The typical arrangement of the two layers of the muscular wall proper is seen in micrograph (b), which shows a longitudinal section of the oesophagus. The muscularis propria MP is made up of an outer longitudinal layer and a somewhat broader inner circular layer. There has been some artefactual separation of the layers in this micrograph, making them easier to visualise. The submucosa SM is separated from the lamina propria LP by the muscularis mucosae MM.
Micrograph (c) illustrates, at high magnification, the junction of outer longitudinal LM and inner circular CM layers of the muscularis propria in the large intestine. Between the layers, there are clumps of pale-stained parasympathetic ganglion cells of the myenteric (Auerbach) plexus. The two layers of the muscularis propria undergo synchronised rhythmic contractions that pass in peristaltic waves down the tract, propelling the contents distally. Peristalsis is initiated by the pacemaker cells, the interstitial cells of Cajal, but the level of activity is modulated by the autonomic nervous system, by locally produced gastrointestinal tract hormones and by other environmental factors. Parasympathetic activity enhances peristalsis while sympathetic activity slows gut motility.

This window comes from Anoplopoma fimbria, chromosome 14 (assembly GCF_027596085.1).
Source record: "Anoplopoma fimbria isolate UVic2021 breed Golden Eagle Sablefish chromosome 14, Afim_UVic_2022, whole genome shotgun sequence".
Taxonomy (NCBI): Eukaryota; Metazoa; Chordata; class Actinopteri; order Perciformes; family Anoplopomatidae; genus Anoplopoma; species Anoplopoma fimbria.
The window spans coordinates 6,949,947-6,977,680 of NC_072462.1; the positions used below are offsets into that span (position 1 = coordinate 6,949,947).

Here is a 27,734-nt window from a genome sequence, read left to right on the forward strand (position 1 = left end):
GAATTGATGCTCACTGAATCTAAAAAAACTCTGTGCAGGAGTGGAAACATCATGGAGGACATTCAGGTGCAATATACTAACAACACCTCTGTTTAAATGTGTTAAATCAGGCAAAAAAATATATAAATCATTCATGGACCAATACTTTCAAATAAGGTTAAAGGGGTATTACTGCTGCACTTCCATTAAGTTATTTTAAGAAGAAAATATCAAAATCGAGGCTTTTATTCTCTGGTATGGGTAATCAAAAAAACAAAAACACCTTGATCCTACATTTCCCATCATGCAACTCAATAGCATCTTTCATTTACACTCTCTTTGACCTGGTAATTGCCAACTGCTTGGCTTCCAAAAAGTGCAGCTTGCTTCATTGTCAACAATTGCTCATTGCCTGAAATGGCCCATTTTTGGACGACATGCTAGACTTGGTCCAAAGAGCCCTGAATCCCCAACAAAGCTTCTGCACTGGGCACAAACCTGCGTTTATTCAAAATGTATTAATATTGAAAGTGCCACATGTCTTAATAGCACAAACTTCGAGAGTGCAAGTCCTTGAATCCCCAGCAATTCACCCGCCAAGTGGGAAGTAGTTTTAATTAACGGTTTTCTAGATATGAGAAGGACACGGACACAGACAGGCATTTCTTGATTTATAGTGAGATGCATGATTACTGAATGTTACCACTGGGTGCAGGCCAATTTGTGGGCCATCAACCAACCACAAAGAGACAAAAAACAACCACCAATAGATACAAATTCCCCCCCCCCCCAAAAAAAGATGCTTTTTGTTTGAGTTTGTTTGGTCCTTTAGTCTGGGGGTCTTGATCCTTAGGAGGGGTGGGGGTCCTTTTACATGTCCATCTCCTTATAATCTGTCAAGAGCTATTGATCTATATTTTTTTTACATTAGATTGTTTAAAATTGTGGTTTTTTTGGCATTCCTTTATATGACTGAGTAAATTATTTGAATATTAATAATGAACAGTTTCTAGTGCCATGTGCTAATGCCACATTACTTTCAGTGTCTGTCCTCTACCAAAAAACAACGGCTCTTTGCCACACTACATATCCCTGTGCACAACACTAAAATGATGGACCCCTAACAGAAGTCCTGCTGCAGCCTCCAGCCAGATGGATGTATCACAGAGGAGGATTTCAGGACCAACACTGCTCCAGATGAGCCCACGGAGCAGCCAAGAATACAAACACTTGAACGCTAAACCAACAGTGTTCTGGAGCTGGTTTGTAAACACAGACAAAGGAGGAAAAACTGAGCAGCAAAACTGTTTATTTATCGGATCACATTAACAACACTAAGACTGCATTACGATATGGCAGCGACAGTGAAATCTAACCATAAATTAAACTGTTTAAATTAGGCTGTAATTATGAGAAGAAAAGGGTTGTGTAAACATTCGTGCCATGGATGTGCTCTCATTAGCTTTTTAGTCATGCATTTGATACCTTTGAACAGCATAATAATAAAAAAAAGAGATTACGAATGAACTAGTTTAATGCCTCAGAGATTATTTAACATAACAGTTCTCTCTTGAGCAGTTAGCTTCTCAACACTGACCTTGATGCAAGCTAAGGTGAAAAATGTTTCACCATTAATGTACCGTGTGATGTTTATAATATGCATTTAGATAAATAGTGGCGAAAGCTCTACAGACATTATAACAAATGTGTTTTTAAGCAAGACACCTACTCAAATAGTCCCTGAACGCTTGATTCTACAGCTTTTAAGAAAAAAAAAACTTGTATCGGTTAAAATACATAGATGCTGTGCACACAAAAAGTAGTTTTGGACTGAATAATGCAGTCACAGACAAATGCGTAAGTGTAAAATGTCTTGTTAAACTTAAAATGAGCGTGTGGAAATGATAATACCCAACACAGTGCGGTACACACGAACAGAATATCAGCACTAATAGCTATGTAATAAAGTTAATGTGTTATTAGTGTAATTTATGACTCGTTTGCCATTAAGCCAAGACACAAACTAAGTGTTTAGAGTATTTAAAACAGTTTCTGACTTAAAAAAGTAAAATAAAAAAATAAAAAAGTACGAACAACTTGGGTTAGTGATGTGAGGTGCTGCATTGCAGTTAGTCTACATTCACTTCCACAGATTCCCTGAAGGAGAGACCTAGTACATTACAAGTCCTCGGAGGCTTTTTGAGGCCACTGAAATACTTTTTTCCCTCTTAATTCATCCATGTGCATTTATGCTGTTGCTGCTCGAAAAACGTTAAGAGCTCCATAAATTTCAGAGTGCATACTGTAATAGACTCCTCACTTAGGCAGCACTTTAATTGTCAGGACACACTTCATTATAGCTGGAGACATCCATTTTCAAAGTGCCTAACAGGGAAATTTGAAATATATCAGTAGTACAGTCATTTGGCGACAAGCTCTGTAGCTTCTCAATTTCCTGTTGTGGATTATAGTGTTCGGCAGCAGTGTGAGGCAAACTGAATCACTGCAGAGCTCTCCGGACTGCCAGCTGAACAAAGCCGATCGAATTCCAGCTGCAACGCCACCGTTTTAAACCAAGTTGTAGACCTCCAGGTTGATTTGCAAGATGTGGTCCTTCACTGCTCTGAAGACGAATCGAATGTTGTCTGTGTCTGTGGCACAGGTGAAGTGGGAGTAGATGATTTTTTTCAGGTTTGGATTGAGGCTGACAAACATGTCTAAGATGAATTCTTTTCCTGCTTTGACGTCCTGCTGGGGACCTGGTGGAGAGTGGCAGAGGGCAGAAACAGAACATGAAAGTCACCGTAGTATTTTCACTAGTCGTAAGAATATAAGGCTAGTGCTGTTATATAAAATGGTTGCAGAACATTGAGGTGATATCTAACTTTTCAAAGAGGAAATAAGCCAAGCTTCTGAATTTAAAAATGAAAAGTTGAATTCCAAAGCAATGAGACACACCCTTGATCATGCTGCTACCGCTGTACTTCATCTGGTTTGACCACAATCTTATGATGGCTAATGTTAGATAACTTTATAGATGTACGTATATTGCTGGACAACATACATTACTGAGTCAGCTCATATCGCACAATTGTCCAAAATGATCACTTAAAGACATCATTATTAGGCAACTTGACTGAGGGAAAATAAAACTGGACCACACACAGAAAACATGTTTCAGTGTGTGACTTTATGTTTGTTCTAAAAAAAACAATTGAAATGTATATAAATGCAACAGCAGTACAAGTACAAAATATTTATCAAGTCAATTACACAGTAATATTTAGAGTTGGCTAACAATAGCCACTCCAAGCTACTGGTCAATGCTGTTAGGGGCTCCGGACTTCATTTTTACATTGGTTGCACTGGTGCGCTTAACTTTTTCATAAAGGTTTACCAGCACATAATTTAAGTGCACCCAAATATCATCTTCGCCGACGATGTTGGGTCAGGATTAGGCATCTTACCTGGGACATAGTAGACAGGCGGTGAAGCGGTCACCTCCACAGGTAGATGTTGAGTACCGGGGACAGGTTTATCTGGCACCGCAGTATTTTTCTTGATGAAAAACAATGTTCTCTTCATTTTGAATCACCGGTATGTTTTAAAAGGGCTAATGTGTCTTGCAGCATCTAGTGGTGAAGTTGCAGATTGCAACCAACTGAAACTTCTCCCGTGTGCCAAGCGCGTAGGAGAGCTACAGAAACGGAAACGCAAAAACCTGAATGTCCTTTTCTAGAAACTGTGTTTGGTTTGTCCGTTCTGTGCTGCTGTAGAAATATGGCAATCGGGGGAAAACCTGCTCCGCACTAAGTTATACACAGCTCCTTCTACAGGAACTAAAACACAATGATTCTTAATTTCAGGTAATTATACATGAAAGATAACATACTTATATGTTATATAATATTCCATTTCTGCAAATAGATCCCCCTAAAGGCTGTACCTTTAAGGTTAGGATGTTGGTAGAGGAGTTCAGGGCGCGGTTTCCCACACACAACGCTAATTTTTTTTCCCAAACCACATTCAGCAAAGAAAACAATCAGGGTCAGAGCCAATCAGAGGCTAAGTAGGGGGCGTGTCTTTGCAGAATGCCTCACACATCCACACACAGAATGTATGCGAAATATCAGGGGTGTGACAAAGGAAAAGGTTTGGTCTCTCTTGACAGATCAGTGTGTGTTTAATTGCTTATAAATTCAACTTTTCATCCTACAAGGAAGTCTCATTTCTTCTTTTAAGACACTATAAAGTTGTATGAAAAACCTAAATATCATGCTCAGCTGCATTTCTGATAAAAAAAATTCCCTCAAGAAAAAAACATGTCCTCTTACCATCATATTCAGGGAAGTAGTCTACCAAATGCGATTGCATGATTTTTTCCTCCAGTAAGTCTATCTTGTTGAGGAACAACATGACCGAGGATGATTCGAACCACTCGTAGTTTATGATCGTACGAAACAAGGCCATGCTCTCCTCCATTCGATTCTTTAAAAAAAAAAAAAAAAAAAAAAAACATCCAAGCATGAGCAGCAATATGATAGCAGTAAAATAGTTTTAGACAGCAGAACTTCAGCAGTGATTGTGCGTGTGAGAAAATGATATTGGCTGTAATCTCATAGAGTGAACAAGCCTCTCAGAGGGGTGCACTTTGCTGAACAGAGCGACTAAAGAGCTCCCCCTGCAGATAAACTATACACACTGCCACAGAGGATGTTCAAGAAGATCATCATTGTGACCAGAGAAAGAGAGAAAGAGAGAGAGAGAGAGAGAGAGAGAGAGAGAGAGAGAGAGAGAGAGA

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FIG. 14.5 Oesophagus
(a) Masson trichrome stain (LP) (b) Masson trichrome stain (HP)
The oesophagus is a strong muscular tube that conveys food from the oropharynx to the stomach. The initiation of swallowing is a voluntary act involving the skeletal muscles of the oropharynx. This is then succeeded by a strong peristaltic reflex that conveys the bolus of food or fluid to the stomach. Food and fluid do not normally remain in the oesophagus for more than a few seconds and reflux is usually prevented by a physiological sphincter at the gastro-oesophageal junction (see textbox).